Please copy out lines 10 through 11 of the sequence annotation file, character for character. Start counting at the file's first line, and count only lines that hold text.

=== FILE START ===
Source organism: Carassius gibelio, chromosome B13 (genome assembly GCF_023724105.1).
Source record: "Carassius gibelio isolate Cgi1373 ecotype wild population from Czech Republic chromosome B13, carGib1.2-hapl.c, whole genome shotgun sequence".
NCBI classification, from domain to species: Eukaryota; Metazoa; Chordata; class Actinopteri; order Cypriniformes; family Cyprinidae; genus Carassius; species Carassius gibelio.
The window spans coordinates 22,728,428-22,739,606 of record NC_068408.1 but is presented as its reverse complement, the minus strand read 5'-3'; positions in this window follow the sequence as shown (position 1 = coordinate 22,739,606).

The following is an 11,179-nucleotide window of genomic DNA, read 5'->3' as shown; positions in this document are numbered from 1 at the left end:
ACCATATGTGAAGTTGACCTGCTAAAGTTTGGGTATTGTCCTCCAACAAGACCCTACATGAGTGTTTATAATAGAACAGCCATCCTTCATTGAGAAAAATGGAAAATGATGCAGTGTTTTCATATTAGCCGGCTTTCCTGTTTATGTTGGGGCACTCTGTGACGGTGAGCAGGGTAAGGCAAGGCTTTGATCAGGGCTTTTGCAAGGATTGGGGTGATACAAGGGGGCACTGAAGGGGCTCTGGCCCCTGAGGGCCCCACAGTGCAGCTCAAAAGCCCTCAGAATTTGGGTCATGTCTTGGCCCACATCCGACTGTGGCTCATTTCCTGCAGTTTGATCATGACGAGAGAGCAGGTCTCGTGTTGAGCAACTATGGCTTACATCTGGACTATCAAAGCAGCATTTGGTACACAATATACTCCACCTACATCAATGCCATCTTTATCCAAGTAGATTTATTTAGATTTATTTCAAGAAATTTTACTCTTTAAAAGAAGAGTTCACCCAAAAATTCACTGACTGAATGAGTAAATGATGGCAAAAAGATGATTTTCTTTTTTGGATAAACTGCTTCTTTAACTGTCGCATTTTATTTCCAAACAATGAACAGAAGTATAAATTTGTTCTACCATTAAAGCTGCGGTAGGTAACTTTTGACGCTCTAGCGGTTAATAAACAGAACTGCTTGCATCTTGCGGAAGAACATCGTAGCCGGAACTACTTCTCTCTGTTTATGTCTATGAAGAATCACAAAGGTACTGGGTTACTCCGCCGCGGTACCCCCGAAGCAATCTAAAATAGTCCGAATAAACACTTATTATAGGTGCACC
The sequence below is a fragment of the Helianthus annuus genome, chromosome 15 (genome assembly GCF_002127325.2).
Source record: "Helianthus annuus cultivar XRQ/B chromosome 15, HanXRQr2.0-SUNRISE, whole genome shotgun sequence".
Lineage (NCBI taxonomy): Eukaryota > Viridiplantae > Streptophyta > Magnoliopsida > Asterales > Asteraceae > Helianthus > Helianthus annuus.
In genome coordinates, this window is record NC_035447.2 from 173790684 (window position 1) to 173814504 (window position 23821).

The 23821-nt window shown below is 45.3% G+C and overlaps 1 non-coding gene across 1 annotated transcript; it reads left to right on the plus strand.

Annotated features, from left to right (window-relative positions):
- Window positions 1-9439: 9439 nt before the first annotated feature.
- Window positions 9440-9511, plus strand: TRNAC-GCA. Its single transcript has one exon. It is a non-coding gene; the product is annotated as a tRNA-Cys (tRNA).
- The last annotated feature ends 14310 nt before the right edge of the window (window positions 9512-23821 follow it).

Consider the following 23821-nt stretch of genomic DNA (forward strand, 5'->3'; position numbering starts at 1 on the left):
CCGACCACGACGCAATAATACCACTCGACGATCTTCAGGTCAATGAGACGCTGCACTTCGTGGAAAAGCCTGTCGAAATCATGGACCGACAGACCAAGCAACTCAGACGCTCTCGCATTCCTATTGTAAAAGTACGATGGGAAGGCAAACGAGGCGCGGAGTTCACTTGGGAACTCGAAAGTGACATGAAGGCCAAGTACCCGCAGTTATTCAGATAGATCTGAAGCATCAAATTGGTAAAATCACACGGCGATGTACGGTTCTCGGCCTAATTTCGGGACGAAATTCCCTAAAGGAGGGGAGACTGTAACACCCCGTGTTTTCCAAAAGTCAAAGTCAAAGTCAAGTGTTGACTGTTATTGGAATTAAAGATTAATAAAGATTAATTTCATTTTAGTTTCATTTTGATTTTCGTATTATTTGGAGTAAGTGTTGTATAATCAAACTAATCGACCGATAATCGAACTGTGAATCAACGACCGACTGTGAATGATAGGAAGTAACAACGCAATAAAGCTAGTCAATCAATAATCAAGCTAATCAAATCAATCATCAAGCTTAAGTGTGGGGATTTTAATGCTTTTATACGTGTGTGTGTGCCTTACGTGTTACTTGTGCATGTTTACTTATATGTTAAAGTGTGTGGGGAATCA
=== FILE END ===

In genome coordinates, this window is record NC_035447.2 from 173790684 (window position 1) to 173814504 (window position 23821).

The 23821-nt window shown below is 45.3% G+C and overlaps 1 non-coding gene across 1 annotated transcript; it reads left to right on the plus strand.